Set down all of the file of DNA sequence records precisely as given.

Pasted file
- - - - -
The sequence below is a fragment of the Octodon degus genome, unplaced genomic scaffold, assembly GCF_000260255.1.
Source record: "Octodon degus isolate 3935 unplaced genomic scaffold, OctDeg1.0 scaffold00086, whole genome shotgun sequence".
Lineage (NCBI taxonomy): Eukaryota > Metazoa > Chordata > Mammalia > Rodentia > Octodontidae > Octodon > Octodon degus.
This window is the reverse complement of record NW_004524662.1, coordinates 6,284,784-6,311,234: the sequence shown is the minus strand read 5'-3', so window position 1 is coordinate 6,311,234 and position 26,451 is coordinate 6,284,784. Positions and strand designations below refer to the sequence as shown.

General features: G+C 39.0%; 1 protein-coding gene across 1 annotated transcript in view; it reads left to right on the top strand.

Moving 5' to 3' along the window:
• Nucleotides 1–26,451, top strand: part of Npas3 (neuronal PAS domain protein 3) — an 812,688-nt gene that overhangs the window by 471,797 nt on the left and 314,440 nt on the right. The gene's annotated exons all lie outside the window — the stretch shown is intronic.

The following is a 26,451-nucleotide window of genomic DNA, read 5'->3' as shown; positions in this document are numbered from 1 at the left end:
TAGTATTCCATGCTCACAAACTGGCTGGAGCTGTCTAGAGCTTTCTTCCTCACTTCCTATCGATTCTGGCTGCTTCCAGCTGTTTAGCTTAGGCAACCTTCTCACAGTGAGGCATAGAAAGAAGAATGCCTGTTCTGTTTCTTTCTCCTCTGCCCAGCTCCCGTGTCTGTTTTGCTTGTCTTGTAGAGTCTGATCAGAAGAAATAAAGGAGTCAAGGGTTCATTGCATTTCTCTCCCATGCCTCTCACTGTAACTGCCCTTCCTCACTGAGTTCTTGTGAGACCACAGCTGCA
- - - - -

The sequence below is a fragment of the Octodon degus genome, unplaced genomic scaffold, assembly GCF_000260255.1.
Source record: "Octodon degus isolate 3935 unplaced genomic scaffold, OctDeg1.0 scaffold00086, whole genome shotgun sequence".
Lineage (NCBI taxonomy): Eukaryota > Metazoa > Chordata > Mammalia > Rodentia > Octodontidae > Octodon > Octodon degus.
This window is the reverse complement of record NW_004524662.1, coordinates 6,284,784-6,311,234: the sequence shown is the minus strand read 5'-3', so window position 1 is coordinate 6,311,234 and position 26,451 is coordinate 6,284,784. Positions and strand designations below refer to the sequence as shown.

General features: G+C 39.0%; 1 protein-coding gene across 1 annotated transcript in view; it reads left to right on the top strand.

Moving 5' to 3' along the window:
• Nucleotides 1–26,451, top strand: part of Npas3 (neuronal PAS domain protein 3) — an 812,688-nt gene that overhangs the window by 471,797 nt on the left and 314,440 nt on the right. The gene's annotated exons all lie outside the window — the stretch shown is intronic.

The following is a 26,451-nucleotide window of genomic DNA, read 5'->3' as shown; positions in this document are numbered from 1 at the left end:
TAGTATTCCATGCTCACAAACTGGCTGGAGCTGTCTAGAGCTTTCTTCCTCACTTCCTATCGATTCTGGCTGCTTCCAGCTGTTTAGCTTAGGCAACCTTCTCACAGTGAGGCATAGAAAGAAGAATGCCTGTTCTGTTTCTTTCTCCTCTGCCCAGCTCCCGTGTCTGTTTTGCTTGTCTTGTAGAGTCTGATCAGAAGAAATAAAGGAGTCAAGGGTTCATTGCATTTCTCTCCCATGCCTCTCACTGTAACTGCCCTTCCTCACTGAGTTCTTGTGAGACCACAGCTGCA